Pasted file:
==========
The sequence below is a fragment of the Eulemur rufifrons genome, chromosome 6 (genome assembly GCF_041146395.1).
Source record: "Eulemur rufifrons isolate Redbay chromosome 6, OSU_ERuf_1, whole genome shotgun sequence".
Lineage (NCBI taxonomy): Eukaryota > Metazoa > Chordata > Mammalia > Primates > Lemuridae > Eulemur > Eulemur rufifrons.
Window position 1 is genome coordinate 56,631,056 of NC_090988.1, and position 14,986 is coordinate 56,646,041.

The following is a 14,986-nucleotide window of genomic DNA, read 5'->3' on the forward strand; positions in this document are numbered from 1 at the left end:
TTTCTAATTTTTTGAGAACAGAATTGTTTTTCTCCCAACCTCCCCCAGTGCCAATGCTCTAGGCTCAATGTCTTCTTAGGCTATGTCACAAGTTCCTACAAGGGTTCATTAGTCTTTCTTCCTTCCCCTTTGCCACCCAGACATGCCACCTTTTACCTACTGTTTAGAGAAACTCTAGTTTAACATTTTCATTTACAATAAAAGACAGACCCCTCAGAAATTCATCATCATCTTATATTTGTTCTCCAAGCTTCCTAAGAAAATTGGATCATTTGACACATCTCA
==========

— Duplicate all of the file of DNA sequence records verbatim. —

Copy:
The sequence below is a fragment of the Eulemur rufifrons genome, chromosome 6 (genome assembly GCF_041146395.1).
Source record: "Eulemur rufifrons isolate Redbay chromosome 6, OSU_ERuf_1, whole genome shotgun sequence".
Lineage (NCBI taxonomy): Eukaryota > Metazoa > Chordata > Mammalia > Primates > Lemuridae > Eulemur > Eulemur rufifrons.
Window position 1 is genome coordinate 56,631,056 of NC_090988.1, and position 14,986 is coordinate 56,646,041.

The following is a 14,986-nucleotide window of genomic DNA, read 5'->3' on the forward strand; positions in this document are numbered from 1 at the left end:
TTTCTAATTTTTTGAGAACAGAATTGTTTTTCTCCCAACCTCCCCCAGTGCCAATGCTCTAGGCTCAATGTCTTCTTAGGCTATGTCACAAGTTCCTACAAGGGTTCATTAGTCTTTCTTCCTTCCCCTTTGCCACCCAGACATGCCACCTTTTACCTACTGTTTAGAGAAACTCTAGTTTAACATTTTCATTTACAATAAAAGACAGACCCCTCAGAAATTCATCATCATCTTATATTTGTTCTCCAAGCTTCCTAAGAAAATTGGATCATTTGACACATCTCA